Albert Einstein (March 14, 1879 – April 18, 1955) was a German-born theoretical physicist.
He is best known for his theory of relativity and specifically mass-energy equivalence. Einstein received the 1921 Nobel Prize in Physics "for his services to Theoretical Physics, and especially for his discovery of the law of the photoelectric effect." Einstein's many contributions to physics include his special theory of relativity, which reconciled mechanics with electromagnetism, and his general theory of relativity which extended the principle of relativity to non-uniform motion, creating a new theory of gravitation. His other contributions include relativistic cosmology, capillary action, critical opalescence, classical problems of statistical mechanics and their application to quantum theory, an explanation of the Brownian movement of molecules, atomic transition probabilities, the quantum theory of a monatomic gas, thermal properties of light with low radiation density (which laid the foundation for the photon theory), a theory of radiation including stimulated emission, the conception of a unified field theory, and the geometrization of physics.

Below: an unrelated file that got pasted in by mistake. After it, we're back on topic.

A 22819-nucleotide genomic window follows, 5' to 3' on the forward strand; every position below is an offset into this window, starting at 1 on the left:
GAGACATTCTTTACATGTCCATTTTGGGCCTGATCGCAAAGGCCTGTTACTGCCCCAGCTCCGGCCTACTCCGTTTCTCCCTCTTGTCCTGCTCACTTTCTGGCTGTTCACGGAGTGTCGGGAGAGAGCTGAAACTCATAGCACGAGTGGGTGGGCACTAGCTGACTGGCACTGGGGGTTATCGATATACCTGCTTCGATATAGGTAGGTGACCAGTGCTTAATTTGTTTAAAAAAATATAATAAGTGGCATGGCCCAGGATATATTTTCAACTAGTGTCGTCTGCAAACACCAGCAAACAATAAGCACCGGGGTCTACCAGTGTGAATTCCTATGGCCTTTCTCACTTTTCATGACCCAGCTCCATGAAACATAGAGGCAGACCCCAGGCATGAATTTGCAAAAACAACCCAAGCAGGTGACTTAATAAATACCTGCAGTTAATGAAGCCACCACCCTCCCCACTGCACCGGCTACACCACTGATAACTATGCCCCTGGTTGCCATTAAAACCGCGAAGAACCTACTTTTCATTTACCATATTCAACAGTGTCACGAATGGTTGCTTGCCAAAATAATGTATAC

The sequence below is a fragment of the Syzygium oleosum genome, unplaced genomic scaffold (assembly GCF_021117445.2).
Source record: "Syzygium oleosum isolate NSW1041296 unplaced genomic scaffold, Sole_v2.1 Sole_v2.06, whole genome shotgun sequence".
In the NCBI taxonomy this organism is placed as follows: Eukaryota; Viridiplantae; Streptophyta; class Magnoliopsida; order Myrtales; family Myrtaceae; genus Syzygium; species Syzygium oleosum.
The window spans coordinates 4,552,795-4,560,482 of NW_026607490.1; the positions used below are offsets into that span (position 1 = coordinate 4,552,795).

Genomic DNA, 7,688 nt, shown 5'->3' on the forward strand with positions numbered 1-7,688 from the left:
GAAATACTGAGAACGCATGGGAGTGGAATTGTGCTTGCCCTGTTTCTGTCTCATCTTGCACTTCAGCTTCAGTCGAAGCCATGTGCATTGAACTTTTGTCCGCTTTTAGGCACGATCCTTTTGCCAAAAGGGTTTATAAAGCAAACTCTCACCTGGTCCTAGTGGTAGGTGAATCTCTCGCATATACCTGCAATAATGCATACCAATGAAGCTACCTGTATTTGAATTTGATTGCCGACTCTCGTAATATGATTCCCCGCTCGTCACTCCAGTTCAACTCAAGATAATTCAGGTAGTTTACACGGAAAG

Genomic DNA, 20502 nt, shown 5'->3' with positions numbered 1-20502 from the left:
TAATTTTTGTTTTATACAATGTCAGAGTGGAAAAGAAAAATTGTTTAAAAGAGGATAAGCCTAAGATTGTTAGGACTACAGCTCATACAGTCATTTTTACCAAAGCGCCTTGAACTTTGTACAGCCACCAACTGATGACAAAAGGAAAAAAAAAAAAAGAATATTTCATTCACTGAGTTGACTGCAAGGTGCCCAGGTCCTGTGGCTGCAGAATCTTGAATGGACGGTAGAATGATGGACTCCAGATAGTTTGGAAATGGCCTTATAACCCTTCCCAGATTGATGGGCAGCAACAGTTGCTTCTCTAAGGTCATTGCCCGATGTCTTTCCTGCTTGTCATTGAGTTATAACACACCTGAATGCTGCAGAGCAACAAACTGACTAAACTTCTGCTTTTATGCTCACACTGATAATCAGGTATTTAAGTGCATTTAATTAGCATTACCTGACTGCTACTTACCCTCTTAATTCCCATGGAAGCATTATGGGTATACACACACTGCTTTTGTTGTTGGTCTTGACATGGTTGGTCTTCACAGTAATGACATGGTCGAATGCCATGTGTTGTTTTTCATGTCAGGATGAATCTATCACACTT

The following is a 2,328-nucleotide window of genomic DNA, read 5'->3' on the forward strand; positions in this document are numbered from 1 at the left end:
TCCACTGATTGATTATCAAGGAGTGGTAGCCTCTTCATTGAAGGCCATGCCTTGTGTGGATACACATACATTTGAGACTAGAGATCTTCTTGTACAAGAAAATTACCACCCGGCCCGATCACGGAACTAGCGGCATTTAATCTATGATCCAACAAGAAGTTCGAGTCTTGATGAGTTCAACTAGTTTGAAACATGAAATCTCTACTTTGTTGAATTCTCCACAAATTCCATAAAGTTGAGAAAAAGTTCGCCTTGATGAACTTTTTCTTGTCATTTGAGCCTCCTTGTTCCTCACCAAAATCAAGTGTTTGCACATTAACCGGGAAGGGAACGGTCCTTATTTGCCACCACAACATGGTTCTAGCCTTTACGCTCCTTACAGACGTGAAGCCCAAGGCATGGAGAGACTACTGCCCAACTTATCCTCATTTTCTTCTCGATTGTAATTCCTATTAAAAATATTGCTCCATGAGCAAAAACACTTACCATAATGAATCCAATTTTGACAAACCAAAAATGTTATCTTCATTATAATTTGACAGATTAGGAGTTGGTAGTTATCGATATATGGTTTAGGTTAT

Works by Albert Einstein include more than fifty scientific papers and also non-scientific books. In 1999 Einstein was named Time magazine's "Person of the Century", and a poll of prominent physicists named him the greatest physicist of all time. In popular culture the name "Einstein" has become synonymous with genius.